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Cashier Ergonomics: Keeping your Cashiers Injury Free

July 12, 2021
September 10, 2021
Published 
Unidentified Cashier or supermarket staff and customers in medical protective mask

Did you know that there are almost 3.7 million cashier jobs across the United States, according to the U.S. Bureau of Labor Statistics? Though cashier jobs are expected to decline by almost 7 percent within the next ten years as self-checkout stations and online shopping continue to expand, there will most likely continue to be an enormous amount of human cashiers processing payments from customers who purchase goods and services from grocery stores, department stores, and other brick-and-mortar businesses.

Cashiers do not only receive and disburse money in retail establishments, but they also process debit and credit cards and other forms of accepted electronic payment. Cashiers are an important part of the customer service strategy of large retail stores, helping these stores to leave a positive and lasting impact on their customers.

Cashiers, however, generally face a stressful work environment. Dealing with impatient and rude customers on a daily basis is certainly not an easy part of the job. Beyond the obvious challenges to mental health, cashiers also spend long periods of their time on their feet. This inevitable part of the job often leads to cashier health problems, including numerous musculoskeletal health issues.

Below, we look at some of the main elements related to cashier safety and other cashier health problems. Lastly, we offer a few recommendations for how retail store managers and owners can help alleviate the musculoskeletal problems that come with a cashier standing all day.

The Ergonomic Problems That Cashiers Face

The ergonomic problems that many cashiers face stem from the repetitive nature of the work. This can include scanning items or bagging the purchases of the customers they assist. The repetitive movements can lead to the development of several upper body musculoskeletal conditions including carpal tunnel syndrome, rotator cuff injuries or tendonitis.

According to one recent scholarly study

“Cashiers have been appointed as one of top ten occupations in developing musculoskeletal disorders (MSDs) particularly on the upper limb. Many of the workers are still at high risk of injury due to incorrect workstations and lack of employee education in basic biomechanical principles. Normally, cashiers are exposed to several risk factors such as awkward and static postures, repetition motion and forceful exertions. Thus, cashiers in supermarkets are considered at risk from developing upper limb disorders (ULDs).” 


Also, standing for long periods of time on hard floor surfaces further contributes to the health hazards that cashiers face. Improper standing positions can lead to strained muscle activity in the neck, shoulders, and lower spine. Furthermore, shoulder abduction can also occur due to postural stress, fatigue and discomfort in cashiers who stand for long periods of their work day.

Strategies to Reduce Ergonomic Stress on Cashiers

Retail businesses that employ cashiers need to develop policies and protocols that protect the health and wellbeing of their cashiers. The best practices for reducing ergonomic stress on cashiers include: 

  • Provide anti-fatigue mats to cashiers. These mats greatly reduce the fatigue caused by standing for long periods on a hard surface such as a cement or tile floor. Fatigue-reducing mats can be manufactured from rubber, carpeting materials, vinyl, and wood, and help to decrease foot and lower limb disorders for workers who stand in one position for long periods.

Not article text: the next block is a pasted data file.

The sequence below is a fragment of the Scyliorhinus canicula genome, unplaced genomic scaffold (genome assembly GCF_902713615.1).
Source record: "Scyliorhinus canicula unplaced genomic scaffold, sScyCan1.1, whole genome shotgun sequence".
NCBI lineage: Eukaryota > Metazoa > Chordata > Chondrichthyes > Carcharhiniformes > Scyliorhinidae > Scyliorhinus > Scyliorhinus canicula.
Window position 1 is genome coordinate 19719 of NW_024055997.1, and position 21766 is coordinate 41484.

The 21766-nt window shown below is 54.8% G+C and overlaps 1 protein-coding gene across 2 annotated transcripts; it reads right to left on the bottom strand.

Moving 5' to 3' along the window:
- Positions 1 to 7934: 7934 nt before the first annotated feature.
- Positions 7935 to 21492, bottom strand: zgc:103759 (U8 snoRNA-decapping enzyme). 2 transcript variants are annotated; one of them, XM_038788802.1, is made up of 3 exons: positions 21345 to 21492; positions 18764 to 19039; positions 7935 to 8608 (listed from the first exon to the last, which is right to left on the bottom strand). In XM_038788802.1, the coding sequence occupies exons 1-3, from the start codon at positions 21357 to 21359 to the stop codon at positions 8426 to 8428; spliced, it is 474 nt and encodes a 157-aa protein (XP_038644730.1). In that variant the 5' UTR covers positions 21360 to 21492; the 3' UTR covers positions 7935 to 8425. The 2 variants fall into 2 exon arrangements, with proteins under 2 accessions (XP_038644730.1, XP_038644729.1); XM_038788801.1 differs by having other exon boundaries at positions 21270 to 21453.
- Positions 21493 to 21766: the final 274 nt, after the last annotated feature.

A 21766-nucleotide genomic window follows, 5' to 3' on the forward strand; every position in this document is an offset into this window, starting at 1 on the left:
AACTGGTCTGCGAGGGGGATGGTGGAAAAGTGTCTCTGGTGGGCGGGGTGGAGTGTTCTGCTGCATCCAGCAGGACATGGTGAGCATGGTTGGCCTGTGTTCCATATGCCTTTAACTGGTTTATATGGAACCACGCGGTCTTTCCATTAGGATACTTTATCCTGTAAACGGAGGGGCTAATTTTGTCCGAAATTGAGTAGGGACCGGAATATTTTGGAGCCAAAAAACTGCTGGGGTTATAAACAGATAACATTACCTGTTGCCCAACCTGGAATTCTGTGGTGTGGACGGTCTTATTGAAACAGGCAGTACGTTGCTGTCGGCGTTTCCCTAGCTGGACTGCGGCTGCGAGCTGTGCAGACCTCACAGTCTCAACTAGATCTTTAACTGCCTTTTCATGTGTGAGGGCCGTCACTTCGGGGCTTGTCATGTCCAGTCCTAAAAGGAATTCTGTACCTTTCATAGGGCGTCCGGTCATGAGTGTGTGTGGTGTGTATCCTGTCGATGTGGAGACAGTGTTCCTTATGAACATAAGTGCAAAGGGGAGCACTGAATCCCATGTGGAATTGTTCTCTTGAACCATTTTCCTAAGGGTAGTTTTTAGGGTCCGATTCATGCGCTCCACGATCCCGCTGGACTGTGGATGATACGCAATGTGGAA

• Provide high chairs to allow alternating between sitting and standing. Another way to reduce the stress from standing throughout the day is to provide cashiers with seating that is situated at an optimum height where they can continue to effectively engage in their job tasks. 
  • Proper Training. For both sitting and standing positions, cashiers should be trained in how to ergonomically organize their cashier station. This includes locating commonly used items such as the cash drawer, printer, and keyboard within easy reach at the height of the cashier’s waist. Ideally, the cash register display needs to be slightly below eye level. Also, incorporating a front-facing checkstand is the best way to limit awkward twisting motions or long reaching that place further ergonomic stress on the cashier. 

All retail businesses employing cashiers should make it a priority to develop policies and protocols that help cashiers limit the ergonomic stresses their job entails. One of the best ways to do this is to hire a third-party independent contractor who can help your company develop the best practices in cashier ergonomics.

Keep The Cash Wrap Ergonomic With Work-Fit

Work-Fit  is a leading company that offers onsite and virtual injury prevention, management, and employee wellness for your workforce. We are the nationwide leader in applying sports medicine techniques in the workplace to prevent injuries and protect your company's bottom line.

Our team of experienced professionals can help your company design and implement effective strategies for optimizing the ergonomic design of cashier workstations. We can also help you develop training materials so that your cashiers can better protect their long-term health.

Our ergonomics program is a great resource to help your business generate savings on workers’ compensation by identifying the root cause of recurrent musculoskeletal disorders that keeps valuable workers away from the job.

If you are interested in improving the ergonomics of your cashier employees, contact us today to learn about how we can help your team! 


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